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ID 114928
Title Alternative
The Energy Crisis in CPT II Variant Fibroblasts
Author
Yao, Min Nantong University
Cai, Min Nantong University
Yao, Dengfu Nantong University
Xu, Xi Nantong University
Yang, Rongrong Nantong University
Li, Yuting Nantong University
Zhang, Yuanyuan Nantong University
Yao, Dengbing Nantong University
Content Type
Journal Article
Description
Carnitine palmitoyltransferase II (CPT II) deficiency is one of the most common causes of fatty acid oxidation metabolism disorders. However, the molecular mechanism between CPT2 gene polymorphisms and metabolic stress has not been fully clarified. We previously reported that a number of patients show a thermal instable phenotype of compound hetero/homozygous variants of CPT II. To understand the mechanism of the metabolic disorder resulting from CPT II deficiency, the present study investigated CPT II variants in patient fibroblasts, [c.1102 G>A (p.V368I)] (heterozygous), [c.1102 G>A (p.V368I)] (homozygous), and [c.1055 T>G (p.F352C)] (heterozygous) + [c.1102 G>A (p.V368I)] (homozygous) compared with fibroblasts from healthy controls. CPT II variants exerted an effect of dominant negative on the homotetrameric proteins that showed thermal instability, reduced residual enzyme activities and a short half-life. Moreover, CPT II variant fibroblasts showed a significant decrease in fatty acid β-oxidation and adenosine triphosphate generation, combined with a reduced mitochondrial membrane potential, resulting in cellular apoptosis. Collectively, our data indicate that the CPT II deficiency induces an energy crisis of the fatty acid metabolic pathway. These findings may contribute to the elucidation of the genetic factors involved in metabolic disorder encephalopathy caused by the CPT II deficiency.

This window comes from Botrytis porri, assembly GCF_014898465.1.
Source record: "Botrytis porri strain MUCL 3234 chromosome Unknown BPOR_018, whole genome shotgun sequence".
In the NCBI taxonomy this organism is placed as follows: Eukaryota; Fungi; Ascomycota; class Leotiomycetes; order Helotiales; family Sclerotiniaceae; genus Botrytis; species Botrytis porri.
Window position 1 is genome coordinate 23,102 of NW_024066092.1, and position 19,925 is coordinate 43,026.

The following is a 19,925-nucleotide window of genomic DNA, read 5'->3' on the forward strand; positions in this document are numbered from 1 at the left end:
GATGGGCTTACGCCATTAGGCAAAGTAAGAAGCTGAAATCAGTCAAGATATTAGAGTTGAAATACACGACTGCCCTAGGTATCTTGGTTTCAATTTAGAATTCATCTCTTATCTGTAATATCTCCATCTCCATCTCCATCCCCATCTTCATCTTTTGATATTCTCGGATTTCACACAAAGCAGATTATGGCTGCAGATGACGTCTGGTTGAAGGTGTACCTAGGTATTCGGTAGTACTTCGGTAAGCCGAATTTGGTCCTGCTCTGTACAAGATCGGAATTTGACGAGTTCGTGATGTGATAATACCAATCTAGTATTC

Journal Title
PLOS ONE
ISSN
19326203
Publisher
PLOS
Volume
10
Issue
3
Start Page
e0119936
Published Date
2015-03-17
Rights
© 2015 Yao et al. This is an open access article distributed under the terms of the Creative Commons Attribution License(https://creativecommons.org/licenses/by/4.0/), which permits unrestricted use, distribution, and reproduction in any medium, provided the original author and source are credited.
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language
eng
TextVersion
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departments
Institute of Advanced Medical Sciences